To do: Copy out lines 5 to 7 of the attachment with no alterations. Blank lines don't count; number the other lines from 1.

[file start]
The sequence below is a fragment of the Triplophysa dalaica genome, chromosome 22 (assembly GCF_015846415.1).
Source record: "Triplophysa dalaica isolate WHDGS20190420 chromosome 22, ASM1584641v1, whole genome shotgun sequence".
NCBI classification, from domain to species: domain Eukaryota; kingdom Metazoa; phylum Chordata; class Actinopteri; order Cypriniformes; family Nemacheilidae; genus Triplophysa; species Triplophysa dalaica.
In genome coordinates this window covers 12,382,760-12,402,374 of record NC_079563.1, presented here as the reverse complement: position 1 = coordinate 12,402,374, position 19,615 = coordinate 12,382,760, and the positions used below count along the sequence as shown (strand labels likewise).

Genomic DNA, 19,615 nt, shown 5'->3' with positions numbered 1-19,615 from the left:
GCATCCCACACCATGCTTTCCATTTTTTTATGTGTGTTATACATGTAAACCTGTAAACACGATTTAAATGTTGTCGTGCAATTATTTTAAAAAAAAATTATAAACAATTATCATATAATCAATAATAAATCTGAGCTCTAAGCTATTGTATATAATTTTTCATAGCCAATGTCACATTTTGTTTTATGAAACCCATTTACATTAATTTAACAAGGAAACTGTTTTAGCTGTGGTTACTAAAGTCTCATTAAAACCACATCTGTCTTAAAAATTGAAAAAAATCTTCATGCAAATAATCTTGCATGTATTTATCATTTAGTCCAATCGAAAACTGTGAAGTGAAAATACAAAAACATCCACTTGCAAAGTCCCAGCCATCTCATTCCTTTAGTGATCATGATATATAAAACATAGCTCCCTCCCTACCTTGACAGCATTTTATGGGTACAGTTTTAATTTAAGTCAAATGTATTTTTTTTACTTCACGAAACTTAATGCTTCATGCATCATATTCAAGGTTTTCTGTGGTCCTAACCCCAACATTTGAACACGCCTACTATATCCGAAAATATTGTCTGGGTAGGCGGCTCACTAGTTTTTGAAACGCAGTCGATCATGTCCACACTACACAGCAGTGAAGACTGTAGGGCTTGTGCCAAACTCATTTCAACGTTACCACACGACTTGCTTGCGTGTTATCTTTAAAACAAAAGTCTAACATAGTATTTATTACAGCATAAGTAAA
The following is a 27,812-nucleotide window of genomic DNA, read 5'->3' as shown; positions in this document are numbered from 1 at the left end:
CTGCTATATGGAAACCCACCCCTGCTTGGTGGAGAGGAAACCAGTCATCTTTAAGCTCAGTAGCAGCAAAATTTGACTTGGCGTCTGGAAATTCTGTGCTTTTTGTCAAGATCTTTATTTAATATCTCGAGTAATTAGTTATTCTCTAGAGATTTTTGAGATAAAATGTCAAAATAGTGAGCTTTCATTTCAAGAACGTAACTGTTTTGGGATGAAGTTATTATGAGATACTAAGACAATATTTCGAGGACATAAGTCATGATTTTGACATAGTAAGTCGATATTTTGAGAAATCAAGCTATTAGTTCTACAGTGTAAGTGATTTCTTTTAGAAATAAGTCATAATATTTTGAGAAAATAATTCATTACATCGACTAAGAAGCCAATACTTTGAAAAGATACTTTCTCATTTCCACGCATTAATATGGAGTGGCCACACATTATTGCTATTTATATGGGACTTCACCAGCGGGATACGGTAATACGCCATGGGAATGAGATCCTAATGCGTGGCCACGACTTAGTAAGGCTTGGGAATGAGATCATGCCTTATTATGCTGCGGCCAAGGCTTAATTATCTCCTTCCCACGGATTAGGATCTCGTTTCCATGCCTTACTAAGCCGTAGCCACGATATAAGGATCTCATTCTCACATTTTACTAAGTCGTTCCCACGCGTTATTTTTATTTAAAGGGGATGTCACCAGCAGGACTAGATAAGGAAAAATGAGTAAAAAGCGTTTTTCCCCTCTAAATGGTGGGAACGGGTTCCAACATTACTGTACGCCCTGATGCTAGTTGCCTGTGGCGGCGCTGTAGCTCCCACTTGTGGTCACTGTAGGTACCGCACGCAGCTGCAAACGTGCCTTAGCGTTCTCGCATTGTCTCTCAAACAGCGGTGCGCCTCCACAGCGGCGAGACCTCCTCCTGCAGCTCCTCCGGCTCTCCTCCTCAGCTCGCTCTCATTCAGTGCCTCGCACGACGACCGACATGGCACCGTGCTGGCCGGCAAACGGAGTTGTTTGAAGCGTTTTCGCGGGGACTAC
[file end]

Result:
Genomic DNA, 19,615 nt, shown 5'->3' with positions numbered 1-19,615 from the left:
GCATCCCACACCATGCTTTCCATTTTTTTATGTGTGTTATACATGTAAACCTGTAAACACGATTTAAATGTTGTCGTGCAATTATTTTAAAAAAAAATTATAAACAATTATCATATAATCAATAATAAATCTGAGCTCTAAGCTATTGTATATAATTTTTCATAGCCAATGTCACATTTTGTTTTATGAAACCCATTTACATTAATTTAACAAGGAAACTGTTTTAGCTGTGGTTACTAAAGTCTCATTAAAACCACATCTGTCTTAAAAATTGAAAAAAATCTTCATGCAAATAATCTTGCATGTATTTATCATTTAGTCCAATCGAAAACTGTGAAGTGAAAATACAAAAACATCCACTTGCAAAGTCCCAGCCATCTCATTCCTTTAGTGATCATGATATATAAAACATAGCTCCCTCCCTACCTTGACAGCATTTTATGGGTACAGTTTTAATTTAAGTCAAATGTATTTTTTTTACTTCACGAAACTTAATGCTTCATGCATCATATTCAAGGTTTTCTGTGGTCCTAACCCCAACATTTGAACACGCCTACTATATCCGAAAATATTGTCTGGGTAGGCGGCTCACTAGTTTTTGAAACGCAGTCGATCATGTCCACACTACACAGCAGTGAAGACTGTAGGGCTTGTGCCAAACTCATTTCAACGTTACCACACGACTTGCTTGCGTGTTATCTTTAAAACAAAAGTCTAACATAGTATTTATTACAGCATAAGTAAA
The following is a 27,812-nucleotide window of genomic DNA, read 5'->3' as shown; positions in this document are numbered from 1 at the left end: